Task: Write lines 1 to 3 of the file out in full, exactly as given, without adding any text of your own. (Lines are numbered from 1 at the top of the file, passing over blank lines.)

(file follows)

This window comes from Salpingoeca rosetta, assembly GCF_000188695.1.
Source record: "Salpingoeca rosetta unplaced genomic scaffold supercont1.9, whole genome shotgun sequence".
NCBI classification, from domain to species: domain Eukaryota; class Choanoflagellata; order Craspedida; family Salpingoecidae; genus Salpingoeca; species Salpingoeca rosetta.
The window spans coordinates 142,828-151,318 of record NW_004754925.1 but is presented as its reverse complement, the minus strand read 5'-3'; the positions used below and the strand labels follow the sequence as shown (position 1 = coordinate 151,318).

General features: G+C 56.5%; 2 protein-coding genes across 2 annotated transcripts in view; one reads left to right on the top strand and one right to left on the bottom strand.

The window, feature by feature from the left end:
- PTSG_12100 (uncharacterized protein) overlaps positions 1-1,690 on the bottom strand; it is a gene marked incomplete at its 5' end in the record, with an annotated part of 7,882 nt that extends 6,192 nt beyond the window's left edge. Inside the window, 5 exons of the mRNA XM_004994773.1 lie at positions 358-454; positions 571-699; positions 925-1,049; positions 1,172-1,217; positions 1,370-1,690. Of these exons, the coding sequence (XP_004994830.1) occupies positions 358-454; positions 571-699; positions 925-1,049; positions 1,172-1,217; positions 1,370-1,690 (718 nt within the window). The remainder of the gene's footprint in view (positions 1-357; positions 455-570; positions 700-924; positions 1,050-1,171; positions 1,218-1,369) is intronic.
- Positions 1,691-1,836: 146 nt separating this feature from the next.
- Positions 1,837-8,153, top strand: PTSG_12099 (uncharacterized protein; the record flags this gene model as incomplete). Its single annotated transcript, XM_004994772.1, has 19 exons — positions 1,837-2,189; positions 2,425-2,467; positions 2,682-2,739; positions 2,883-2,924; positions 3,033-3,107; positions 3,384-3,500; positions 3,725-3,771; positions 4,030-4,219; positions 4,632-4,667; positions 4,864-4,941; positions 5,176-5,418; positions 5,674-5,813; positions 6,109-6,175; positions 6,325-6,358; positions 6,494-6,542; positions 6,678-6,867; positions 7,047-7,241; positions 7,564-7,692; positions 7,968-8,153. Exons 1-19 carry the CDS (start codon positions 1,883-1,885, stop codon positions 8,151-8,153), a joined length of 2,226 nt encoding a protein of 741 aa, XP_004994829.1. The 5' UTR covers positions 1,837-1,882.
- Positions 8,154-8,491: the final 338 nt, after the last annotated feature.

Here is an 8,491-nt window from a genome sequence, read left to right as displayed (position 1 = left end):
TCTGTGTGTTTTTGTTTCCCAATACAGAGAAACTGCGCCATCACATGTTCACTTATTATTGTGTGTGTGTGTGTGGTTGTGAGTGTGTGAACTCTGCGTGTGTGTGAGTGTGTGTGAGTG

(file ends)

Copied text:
This window comes from Salpingoeca rosetta, assembly GCF_000188695.1.
Source record: "Salpingoeca rosetta unplaced genomic scaffold supercont1.9, whole genome shotgun sequence".
NCBI classification, from domain to species: domain Eukaryota; class Choanoflagellata; order Craspedida; family Salpingoecidae; genus Salpingoeca; species Salpingoeca rosetta.